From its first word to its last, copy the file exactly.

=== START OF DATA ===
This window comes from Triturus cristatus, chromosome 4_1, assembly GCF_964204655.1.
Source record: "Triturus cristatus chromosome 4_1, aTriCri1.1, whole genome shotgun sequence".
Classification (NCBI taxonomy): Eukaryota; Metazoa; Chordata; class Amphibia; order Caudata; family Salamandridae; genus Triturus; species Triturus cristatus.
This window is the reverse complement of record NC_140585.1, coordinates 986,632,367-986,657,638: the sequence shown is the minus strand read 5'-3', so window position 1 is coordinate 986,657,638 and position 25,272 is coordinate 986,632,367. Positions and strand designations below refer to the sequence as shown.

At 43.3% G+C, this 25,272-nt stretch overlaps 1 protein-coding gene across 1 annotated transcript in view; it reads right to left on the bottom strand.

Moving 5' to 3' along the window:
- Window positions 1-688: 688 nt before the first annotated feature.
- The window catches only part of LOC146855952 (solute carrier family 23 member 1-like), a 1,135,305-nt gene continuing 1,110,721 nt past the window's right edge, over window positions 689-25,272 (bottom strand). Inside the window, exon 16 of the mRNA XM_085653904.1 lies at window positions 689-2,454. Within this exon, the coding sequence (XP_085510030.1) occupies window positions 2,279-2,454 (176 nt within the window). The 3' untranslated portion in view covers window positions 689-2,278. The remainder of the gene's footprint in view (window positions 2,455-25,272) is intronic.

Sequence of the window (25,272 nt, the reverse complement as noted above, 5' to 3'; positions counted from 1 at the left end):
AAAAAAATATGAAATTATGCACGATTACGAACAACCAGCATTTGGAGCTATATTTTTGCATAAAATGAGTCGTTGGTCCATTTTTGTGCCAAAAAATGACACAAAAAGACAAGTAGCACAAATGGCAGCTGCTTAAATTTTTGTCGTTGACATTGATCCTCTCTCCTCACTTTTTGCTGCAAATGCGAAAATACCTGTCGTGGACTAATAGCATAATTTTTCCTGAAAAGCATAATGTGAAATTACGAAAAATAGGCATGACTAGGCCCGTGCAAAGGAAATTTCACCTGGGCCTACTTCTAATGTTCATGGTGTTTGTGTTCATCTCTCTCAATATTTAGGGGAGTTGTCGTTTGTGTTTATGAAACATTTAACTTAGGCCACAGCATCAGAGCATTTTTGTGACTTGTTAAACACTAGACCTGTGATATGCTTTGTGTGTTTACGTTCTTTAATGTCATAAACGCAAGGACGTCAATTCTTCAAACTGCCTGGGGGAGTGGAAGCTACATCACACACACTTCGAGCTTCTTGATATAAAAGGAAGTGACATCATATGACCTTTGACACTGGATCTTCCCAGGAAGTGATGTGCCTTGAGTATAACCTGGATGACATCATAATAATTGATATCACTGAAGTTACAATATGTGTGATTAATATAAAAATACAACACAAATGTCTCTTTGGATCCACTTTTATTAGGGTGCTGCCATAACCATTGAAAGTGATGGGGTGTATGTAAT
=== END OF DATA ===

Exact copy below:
This window comes from Triturus cristatus, chromosome 4_1, assembly GCF_964204655.1.
Source record: "Triturus cristatus chromosome 4_1, aTriCri1.1, whole genome shotgun sequence".
Classification (NCBI taxonomy): Eukaryota; Metazoa; Chordata; class Amphibia; order Caudata; family Salamandridae; genus Triturus; species Triturus cristatus.
This window is the reverse complement of record NC_140585.1, coordinates 986,632,367-986,657,638: the sequence shown is the minus strand read 5'-3', so window position 1 is coordinate 986,657,638 and position 25,272 is coordinate 986,632,367. Positions and strand designations below refer to the sequence as shown.

At 43.3% G+C, this 25,272-nt stretch overlaps 1 protein-coding gene across 1 annotated transcript in view; it reads right to left on the bottom strand.

Moving 5' to 3' along the window:
- Window positions 1-688: 688 nt before the first annotated feature.
- The window catches only part of LOC146855952 (solute carrier family 23 member 1-like), a 1,135,305-nt gene continuing 1,110,721 nt past the window's right edge, over window positions 689-25,272 (bottom strand). Inside the window, exon 16 of the mRNA XM_085653904.1 lies at window positions 689-2,454. Within this exon, the coding sequence (XP_085510030.1) occupies window positions 2,279-2,454 (176 nt within the window). The 3' untranslated portion in view covers window positions 689-2,278. The remainder of the gene's footprint in view (window positions 2,455-25,272) is intronic.

Sequence of the window (25,272 nt, the reverse complement as noted above, 5' to 3'; positions counted from 1 at the left end):
AAAAAAATATGAAATTATGCACGATTACGAACAACCAGCATTTGGAGCTATATTTTTGCATAAAATGAGTCGTTGGTCCATTTTTGTGCCAAAAAATGACACAAAAAGACAAGTAGCACAAATGGCAGCTGCTTAAATTTTTGTCGTTGACATTGATCCTCTCTCCTCACTTTTTGCTGCAAATGCGAAAATACCTGTCGTGGACTAATAGCATAATTTTTCCTGAAAAGCATAATGTGAAATTACGAAAAATAGGCATGACTAGGCCCGTGCAAAGGAAATTTCACCTGGGCCTACTTCTAATGTTCATGGTGTTTGTGTTCATCTCTCTCAATATTTAGGGGAGTTGTCGTTTGTGTTTATGAAACATTTAACTTAGGCCACAGCATCAGAGCATTTTTGTGACTTGTTAAACACTAGACCTGTGATATGCTTTGTGTGTTTACGTTCTTTAATGTCATAAACGCAAGGACGTCAATTCTTCAAACTGCCTGGGGGAGTGGAAGCTACATCACACACACTTCGAGCTTCTTGATATAAAAGGAAGTGACATCATATGACCTTTGACACTGGATCTTCCCAGGAAGTGATGTGCCTTGAGTATAACCTGGATGACATCATAATAATTGATATCACTGAAGTTACAATATGTGTGATTAATATAAAAATACAACACAAATGTCTCTTTGGATCCACTTTTATTAGGGTGCTGCCATAACCATTGAAAGTGATGGGGTGTATGTAAT